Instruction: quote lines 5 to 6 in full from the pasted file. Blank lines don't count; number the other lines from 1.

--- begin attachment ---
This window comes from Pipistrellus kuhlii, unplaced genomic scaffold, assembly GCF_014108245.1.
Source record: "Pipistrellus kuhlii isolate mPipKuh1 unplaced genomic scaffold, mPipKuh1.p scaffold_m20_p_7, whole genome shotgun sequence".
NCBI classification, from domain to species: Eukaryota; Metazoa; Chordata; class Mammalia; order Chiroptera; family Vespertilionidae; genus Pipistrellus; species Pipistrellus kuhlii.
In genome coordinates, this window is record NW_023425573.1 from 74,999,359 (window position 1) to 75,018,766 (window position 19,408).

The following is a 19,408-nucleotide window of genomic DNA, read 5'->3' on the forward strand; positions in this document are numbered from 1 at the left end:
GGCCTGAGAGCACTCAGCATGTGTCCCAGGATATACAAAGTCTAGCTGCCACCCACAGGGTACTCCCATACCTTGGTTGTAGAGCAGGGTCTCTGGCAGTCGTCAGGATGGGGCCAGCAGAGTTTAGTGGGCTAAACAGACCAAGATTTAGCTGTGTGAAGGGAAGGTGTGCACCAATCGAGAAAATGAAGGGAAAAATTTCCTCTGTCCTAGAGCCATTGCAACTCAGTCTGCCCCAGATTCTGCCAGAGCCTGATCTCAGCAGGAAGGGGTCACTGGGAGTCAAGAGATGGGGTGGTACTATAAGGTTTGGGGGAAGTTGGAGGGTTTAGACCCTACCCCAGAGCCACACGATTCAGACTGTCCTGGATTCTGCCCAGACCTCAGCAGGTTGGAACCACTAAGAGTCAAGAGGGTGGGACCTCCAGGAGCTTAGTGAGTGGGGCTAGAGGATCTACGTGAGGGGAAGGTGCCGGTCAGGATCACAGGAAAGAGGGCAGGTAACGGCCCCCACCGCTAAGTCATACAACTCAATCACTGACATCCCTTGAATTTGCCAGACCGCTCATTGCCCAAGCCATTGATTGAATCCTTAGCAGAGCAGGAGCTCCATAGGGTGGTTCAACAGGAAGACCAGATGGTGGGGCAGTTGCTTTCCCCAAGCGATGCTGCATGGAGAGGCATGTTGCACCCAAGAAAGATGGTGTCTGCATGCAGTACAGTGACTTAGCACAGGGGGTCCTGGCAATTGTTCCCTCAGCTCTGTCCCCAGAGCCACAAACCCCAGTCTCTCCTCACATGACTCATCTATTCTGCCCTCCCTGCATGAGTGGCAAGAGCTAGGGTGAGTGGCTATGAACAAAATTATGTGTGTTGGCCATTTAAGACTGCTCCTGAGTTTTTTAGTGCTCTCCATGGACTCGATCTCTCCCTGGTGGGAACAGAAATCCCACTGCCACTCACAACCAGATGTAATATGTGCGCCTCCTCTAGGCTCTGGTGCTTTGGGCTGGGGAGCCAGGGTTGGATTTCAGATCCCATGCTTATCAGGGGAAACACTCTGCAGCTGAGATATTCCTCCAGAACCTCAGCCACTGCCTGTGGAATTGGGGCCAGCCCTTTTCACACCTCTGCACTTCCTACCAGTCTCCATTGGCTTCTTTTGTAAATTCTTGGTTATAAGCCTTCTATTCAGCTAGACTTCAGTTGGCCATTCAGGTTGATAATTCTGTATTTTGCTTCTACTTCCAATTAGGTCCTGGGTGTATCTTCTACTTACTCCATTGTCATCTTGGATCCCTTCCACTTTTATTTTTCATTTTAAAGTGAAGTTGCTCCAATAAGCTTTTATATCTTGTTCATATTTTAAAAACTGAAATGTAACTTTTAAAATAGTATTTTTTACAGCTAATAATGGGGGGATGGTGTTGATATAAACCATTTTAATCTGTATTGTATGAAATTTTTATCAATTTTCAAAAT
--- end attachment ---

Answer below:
The following is a 19,408-nucleotide window of genomic DNA, read 5'->3' on the forward strand; positions in this document are numbered from 1 at the left end:
GGCCTGAGAGCACTCAGCATGTGTCCCAGGATATACAAAGTCTAGCTGCCACCCACAGGGTACTCCCATACCTTGGTTGTAGAGCAGGGTCTCTGGCAGTCGTCAGGATGGGGCCAGCAGAGTTTAGTGGGCTAAACAGACCAAGATTTAGCTGTGTGAAGGGAAGGTGTGCACCAATCGAGAAAATGAAGGGAAAAATTTCCTCTGTCCTAGAGCCATTGCAACTCAGTCTGCCCCAGATTCTGCCAGAGCCTGATCTCAGCAGGAAGGGGTCACTGGGAGTCAAGAGATGGGGTGGTACTATAAGGTTTGGGGGAAGTTGGAGGGTTTAGACCCTACCCCAGAGCCACACGATTCAGACTGTCCTGGATTCTGCCCAGACCTCAGCAGGTTGGAACCACTAAGAGTCAAGAGGGTGGGACCTCCAGGAGCTTAGTGAGTGGGGCTAGAGGATCTACGTGAGGGGAAGGTGCCGGTCAGGATCACAGGAAAGAGGGCAGGTAACGGCCCCCACCGCTAAGTCATACAACTCAATCACTGACATCCCTTGAATTTGCCAGACCGCTCATTGCCCAAGCCATTGATTGAATCCTTAGCAGAGCAGGAGCTCCATAGGGTGGTTCAACAGGAAGACCAGATGGTGGGGCAGTTGCTTTCCCCAAGCGATGCTGCATGGAGAGGCATGTTGCACCCAAGAAAGATGGTGTCTGCATGCAGTACAGTGACTTAGCACAGGGGGTCCTGGCAATTGTTCCCTCAGCTCTGTCCCCAGAGCCACAAACCCCAGTCTCTCCTCACATGACTCATCTATTCTGCCCTCCCTGCATGAGTGGCAAGAGCTAGGGTGAGTGGCTATGAACAAAATTATGTGTGTTGGCCATTTAAGACTGCTCCTGAGTTTTTTAGTGCTCTCCATGGACTCGATCTCTCCCTGGTGGGAACAGAAATCCCACTGCCACTCACAACCAGATGTAATATGTGCGCCTCCTCTAGGCTCTGGTGCTTTGGGCTGGGGAGCCAGGGTTGGATTTCAGATCCCATGCTTATCAGGGGAAACACTCTGCAGCTGAGATATTCCTCCAGAACCTCAGCCACTGCCTGTGGAATTGGGGCCAGCCCTTTTCACACCTCTGCACTTCCTACCAGTCTCCATTGGCTTCTTTTGTAAATTCTTGGTTATAAGCCTTCTATTCAGCTAGACTTCAGTTGGCCATTCAGGTTGATAATTCTGTATTTTGCTTCTACTTCCAATTAGGTCCTGGGTGTATCTTCTACTTACTCCATTGTCATCTTGGATCCCTTCCACTTTTATTTTTCATTTTAAAGTGAAGTTGCTCCAATAAGCTTTTATATCTTGTTCATATTTTAAAAACTGAAATGTAACTTTTAAAATAGTATTTTTTACAGCTAATAATGGGGGGATGGTGTTGATATAAACCATTTTAATCTGTATTGTATGAAATTTTTATCAATTTTCAAAAT